BST +1 hour
2 hours 50 minutes
Situated along the eastern coast of the pellucid Adriatic Sea, the Dalmatian Coast in Croatia extends all the way from the idyllic island of Rab in the northwest to the Bay of Kotor in the southeast. The Dalmatia represents three individual regions: North Dalmatia, which includes the historical towns of Sibenik and Zadar; Central Dalmatia, hosting Trogir, Split, Hvar and Brac, and finally South Dalmatia with Korucula and the famous city of Dubrovnik. Guests that choose to holiday at the Dalmatian Coast have the opportunity to experience all of these enduring locations, each with their own unique identity.
Travellers will be bereft of stress during their stay, especially with the ninety-two majestic waterfalls inhabiting Croatia’s eight National Parks. In the famed Plitvice Park, holidaymakers can enliven their mind and body by surrounding themselves with bucolic forests, rivers and deep blue lakes.
Please note: Resort taxes may be applicable, more information about this can be found on individual property pages.
A new nation has unfurled along the Dalmatian coast since peace arrived in Croatia in 1995. Gradually evolving into a tranquil refuge, the land has emancipated itself from its tragic past. The country’s 1200 elegant islands offer a modern experience that exceeds the standards of even the most discerning critic.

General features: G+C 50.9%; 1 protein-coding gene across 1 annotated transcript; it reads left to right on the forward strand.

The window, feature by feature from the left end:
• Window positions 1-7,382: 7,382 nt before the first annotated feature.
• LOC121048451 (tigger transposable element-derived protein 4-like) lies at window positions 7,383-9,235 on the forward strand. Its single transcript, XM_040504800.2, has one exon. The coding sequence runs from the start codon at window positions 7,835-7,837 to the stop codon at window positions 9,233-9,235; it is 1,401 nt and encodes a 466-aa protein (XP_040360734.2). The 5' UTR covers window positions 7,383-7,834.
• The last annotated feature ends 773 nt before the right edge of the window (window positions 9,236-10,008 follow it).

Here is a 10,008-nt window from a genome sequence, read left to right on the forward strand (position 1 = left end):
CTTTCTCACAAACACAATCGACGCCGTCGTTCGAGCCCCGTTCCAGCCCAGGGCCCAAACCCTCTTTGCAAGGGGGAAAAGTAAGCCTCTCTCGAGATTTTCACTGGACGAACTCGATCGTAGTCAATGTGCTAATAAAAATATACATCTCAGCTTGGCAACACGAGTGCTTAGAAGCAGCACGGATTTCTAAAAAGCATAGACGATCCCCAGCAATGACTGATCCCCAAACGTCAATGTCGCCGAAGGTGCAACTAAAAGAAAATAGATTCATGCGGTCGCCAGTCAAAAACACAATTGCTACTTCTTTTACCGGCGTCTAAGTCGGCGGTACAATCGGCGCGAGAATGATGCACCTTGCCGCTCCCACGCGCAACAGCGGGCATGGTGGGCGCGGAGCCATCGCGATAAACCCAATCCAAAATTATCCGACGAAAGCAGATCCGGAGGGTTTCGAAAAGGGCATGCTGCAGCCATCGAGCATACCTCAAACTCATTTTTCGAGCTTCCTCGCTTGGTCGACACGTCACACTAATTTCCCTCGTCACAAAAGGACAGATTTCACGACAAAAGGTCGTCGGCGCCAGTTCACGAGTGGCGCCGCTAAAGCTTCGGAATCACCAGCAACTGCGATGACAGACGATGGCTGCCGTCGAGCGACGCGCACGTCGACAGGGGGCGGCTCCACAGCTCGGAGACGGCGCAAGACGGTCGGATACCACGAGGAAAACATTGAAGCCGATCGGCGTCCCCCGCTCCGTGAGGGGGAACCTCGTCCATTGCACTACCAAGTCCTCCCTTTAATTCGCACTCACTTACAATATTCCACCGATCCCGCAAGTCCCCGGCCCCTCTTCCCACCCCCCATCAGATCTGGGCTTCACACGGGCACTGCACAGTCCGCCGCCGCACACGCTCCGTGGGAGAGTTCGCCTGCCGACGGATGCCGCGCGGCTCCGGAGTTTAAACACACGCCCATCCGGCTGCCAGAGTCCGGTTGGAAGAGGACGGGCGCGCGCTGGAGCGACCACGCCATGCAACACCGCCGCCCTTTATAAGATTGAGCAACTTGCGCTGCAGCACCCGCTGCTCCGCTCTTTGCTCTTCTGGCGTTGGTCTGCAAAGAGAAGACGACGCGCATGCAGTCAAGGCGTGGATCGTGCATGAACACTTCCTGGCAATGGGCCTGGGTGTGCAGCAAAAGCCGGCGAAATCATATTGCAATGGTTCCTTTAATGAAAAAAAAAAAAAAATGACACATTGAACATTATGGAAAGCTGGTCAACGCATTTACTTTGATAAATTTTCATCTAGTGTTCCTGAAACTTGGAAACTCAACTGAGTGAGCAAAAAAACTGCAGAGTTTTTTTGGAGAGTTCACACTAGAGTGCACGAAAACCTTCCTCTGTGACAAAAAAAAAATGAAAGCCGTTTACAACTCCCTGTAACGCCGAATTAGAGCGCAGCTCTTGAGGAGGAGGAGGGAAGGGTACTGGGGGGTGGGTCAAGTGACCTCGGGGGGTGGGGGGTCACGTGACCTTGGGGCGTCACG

Aspiring explorers can benefit from the mountainous geography that hugs the coastline. From the top, guests can witness magnificent vistas from one of the highest peaks in the Mediterranean where the palatial blue sea rests beneath.
A big part of any travelling experience is the local cuisine and this is true for holidays to the Dalmatian Coast. The famous wines, Postun and Dignac, are made only a couple miles away along the Pelisac peninsula and compliment the delectable fish caught offshore and grilled with local olive oil, garlic and lemon. Amongst all these palatable dishes some that a must be tried:
• Brudet (Brodetto)
Local fish stewed in tomato sauce and often served with polenta
The thick winter soup is similar to an Istrian Manestra and includes delicious and light vegetables.
• Rizot (Risotto)
Appearing on every coastal menu, the Rizot is a dream for people who enjoy the taste of fresh fish. The “black risotto” provides a unique experience with its use of squid and its ink.
For those wanting to encounter the Croatian nightlife there is no better place to begin than in Hvar. As all fans of Croatian television will reveal, it is in Hvar where all the celebrities go to unwind. Hyar offers the chic Carpe Diem nightclub as well as the elegant Adriana hotel. Moreover than this, guests can spend their evenings visiting several of Old Town’s local bars or ascend the ladder up to the battlements of the Massimo cocktail bar.
Just two and a half hours from Gatwick, guests arrive in Dubrovnik Airport and begin their two-hour taxi ride along the long, sliver-thin Peljesac peninsula that almost pushes itself towards the sea. With the help of lastminute.com, holidays to the Dalmatian coast is a reminder of a more rustic Mediterranean past that has guests coming again and again.
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